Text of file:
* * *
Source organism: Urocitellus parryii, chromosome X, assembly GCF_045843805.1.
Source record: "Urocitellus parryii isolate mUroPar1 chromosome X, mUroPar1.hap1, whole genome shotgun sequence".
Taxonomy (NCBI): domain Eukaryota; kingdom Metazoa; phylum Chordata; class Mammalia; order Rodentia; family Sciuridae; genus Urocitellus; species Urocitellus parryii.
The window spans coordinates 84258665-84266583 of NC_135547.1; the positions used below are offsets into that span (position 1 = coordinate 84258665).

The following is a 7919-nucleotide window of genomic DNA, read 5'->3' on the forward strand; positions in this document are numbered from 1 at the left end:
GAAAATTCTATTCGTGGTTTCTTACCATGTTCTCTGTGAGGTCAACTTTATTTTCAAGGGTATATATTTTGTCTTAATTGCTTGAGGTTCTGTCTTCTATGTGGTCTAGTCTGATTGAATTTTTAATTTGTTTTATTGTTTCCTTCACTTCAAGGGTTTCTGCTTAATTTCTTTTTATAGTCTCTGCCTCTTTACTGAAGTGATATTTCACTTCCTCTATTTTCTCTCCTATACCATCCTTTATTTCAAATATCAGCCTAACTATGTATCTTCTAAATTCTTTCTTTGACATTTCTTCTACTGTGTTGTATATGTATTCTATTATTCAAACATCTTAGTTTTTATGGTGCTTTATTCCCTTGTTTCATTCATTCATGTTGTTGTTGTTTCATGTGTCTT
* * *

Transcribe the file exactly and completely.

Source organism: Urocitellus parryii, chromosome X, assembly GCF_045843805.1.
Source record: "Urocitellus parryii isolate mUroPar1 chromosome X, mUroPar1.hap1, whole genome shotgun sequence".
Taxonomy (NCBI): domain Eukaryota; kingdom Metazoa; phylum Chordata; class Mammalia; order Rodentia; family Sciuridae; genus Urocitellus; species Urocitellus parryii.
The window spans coordinates 84258665-84266583 of NC_135547.1; the positions used below are offsets into that span (position 1 = coordinate 84258665).

The following is a 7919-nucleotide window of genomic DNA, read 5'->3' on the forward strand; positions in this document are numbered from 1 at the left end:
GAAAATTCTATTCGTGGTTTCTTACCATGTTCTCTGTGAGGTCAACTTTATTTTCAAGGGTATATATTTTGTCTTAATTGCTTGAGGTTCTGTCTTCTATGTGGTCTAGTCTGATTGAATTTTTAATTTGTTTTATTGTTTCCTTCACTTCAAGGGTTTCTGCTTAATTTCTTTTTATAGTCTCTGCCTCTTTACTGAAGTGATATTTCACTTCCTCTATTTTCTCTCCTATACCATCCTTTATTTCAAATATCAGCCTAACTATGTATCTTCTAAATTCTTTCTTTGACATTTCTTCTACTGTGTTGTATATGTATTCTATTATTCAAACATCTTAGTTTTTATGGTGCTTTATTCCCTTGTTTCATTCATTCATGTTGTTGTTGTTTCATGTGTCTT